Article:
High School Science:

In grades nine through twelve, the standards and performance indicators for the science and engineering practices and core science content for the high school courses transition students to developing more abstract models and explanations to understand concepts in greater detail and sophistication as they build from experiences in kindergarten through grade eight.In grades nine through twelve, the standards and performance indicators for the science and engineering practices and core science content for the high school courses transition students to developing more abstract models and explanations to understand concepts in greater detail and sophistication as they build from experiences in kindergarten through grade eight. The seven cross-cutting concepts (patterns; cause and effect; scale, proportion, and quantity; systems and system models; energy and matter; structure and function; and stability and change) are reinforced in the appropriate context of the core science content through hands-on instruction in the classroom.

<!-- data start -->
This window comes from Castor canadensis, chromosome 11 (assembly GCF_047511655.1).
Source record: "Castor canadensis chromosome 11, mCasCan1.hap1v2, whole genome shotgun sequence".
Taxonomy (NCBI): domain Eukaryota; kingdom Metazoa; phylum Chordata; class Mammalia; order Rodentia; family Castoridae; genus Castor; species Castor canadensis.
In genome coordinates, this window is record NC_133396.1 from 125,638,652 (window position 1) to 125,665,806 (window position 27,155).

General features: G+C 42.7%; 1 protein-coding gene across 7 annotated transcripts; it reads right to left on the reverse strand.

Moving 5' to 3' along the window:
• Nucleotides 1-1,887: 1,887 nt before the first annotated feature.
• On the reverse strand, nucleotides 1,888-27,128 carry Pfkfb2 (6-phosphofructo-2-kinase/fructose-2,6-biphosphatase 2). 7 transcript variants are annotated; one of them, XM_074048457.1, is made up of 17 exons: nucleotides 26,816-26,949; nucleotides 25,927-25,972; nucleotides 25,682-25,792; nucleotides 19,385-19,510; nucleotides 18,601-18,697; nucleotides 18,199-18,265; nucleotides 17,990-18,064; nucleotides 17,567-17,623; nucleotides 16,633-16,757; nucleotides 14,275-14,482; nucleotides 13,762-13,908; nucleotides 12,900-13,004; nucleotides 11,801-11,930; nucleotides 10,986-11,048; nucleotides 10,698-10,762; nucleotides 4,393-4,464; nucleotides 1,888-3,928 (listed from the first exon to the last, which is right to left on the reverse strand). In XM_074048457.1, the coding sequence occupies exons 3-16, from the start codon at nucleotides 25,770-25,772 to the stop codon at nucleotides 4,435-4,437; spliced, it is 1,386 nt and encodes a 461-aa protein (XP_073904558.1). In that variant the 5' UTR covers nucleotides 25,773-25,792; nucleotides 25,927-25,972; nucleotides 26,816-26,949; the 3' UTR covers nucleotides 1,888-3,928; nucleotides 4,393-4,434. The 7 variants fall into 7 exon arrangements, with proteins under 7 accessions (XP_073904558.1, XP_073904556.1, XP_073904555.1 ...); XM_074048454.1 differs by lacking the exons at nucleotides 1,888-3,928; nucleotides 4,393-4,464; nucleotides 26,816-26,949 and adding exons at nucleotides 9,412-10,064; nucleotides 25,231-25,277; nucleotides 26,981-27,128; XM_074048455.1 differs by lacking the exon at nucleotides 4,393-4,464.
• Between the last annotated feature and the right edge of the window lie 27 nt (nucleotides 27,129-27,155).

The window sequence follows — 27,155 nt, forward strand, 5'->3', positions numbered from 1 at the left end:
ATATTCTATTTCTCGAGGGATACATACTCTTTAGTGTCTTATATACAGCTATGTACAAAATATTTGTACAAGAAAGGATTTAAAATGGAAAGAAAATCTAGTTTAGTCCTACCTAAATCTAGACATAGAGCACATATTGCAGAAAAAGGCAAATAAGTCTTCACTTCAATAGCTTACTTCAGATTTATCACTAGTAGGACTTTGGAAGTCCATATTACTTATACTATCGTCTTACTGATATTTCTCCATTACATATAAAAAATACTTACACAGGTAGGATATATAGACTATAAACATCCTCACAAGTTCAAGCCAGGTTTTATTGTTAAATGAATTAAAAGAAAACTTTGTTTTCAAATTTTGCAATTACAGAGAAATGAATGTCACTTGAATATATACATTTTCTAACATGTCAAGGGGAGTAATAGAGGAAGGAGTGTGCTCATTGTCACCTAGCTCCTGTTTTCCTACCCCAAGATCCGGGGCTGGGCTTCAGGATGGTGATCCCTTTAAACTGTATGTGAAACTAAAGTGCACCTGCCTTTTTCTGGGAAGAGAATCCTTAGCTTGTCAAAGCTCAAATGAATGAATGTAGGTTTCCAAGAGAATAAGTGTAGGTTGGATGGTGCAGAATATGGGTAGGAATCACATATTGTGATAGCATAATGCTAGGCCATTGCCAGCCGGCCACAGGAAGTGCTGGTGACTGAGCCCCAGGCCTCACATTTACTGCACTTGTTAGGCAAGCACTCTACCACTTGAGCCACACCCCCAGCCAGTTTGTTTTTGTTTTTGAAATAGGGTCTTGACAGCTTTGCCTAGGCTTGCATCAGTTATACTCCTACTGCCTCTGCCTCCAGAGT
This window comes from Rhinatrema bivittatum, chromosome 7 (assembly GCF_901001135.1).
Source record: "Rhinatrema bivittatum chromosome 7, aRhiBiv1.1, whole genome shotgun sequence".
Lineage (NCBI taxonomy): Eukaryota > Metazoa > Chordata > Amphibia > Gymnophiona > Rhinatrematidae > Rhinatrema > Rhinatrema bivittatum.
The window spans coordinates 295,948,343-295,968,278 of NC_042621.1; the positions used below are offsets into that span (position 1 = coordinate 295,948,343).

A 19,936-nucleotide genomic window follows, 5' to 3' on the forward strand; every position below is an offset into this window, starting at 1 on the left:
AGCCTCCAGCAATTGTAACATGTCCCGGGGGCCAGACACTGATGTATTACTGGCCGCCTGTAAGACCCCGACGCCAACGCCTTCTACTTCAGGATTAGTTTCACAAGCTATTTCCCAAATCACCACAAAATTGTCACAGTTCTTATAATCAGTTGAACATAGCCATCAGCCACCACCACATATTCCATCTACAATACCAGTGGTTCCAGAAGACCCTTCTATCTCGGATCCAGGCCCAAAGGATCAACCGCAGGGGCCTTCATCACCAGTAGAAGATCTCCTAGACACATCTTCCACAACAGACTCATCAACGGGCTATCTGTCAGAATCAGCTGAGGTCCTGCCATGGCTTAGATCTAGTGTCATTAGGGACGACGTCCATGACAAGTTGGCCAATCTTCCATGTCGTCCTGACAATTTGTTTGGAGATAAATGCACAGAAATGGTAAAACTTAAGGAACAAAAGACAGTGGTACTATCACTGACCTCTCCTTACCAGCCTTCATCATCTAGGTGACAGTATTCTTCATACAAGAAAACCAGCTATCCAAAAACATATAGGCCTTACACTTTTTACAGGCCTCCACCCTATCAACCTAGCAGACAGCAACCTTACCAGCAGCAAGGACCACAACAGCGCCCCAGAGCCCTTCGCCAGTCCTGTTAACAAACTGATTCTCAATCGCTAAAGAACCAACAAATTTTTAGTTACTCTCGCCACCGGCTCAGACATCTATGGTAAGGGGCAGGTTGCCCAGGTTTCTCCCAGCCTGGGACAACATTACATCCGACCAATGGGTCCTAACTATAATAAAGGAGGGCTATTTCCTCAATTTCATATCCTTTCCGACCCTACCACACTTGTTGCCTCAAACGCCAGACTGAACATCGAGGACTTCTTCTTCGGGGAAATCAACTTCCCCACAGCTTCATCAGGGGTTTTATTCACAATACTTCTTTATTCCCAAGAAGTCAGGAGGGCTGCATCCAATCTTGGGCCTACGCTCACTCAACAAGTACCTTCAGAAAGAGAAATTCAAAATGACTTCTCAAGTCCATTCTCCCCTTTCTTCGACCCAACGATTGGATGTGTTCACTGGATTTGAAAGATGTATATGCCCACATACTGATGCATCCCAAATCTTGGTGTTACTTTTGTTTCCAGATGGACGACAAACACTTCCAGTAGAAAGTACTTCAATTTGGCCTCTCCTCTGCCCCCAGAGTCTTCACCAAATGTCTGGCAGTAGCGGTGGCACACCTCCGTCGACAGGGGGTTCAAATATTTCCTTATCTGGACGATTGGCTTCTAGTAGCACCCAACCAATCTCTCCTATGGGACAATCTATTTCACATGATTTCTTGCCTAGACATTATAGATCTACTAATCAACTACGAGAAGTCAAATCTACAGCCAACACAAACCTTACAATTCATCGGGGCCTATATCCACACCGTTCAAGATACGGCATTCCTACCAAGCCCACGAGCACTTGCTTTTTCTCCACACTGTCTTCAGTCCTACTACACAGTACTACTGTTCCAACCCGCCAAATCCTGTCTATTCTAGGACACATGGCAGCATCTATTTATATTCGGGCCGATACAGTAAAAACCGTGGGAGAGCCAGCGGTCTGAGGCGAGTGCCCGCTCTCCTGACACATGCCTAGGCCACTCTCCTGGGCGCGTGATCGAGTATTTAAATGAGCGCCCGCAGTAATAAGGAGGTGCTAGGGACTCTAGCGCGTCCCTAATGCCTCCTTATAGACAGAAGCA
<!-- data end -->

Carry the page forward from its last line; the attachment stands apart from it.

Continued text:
These courses should not only serve as the foundation for advanced studies at the secondary level and in institutions of higher education but should also provide students with the science skills that are necessary for informed decision making regarding scientific societal questions and to lay the foundation for skills necessary for science related technical careers.

Biology: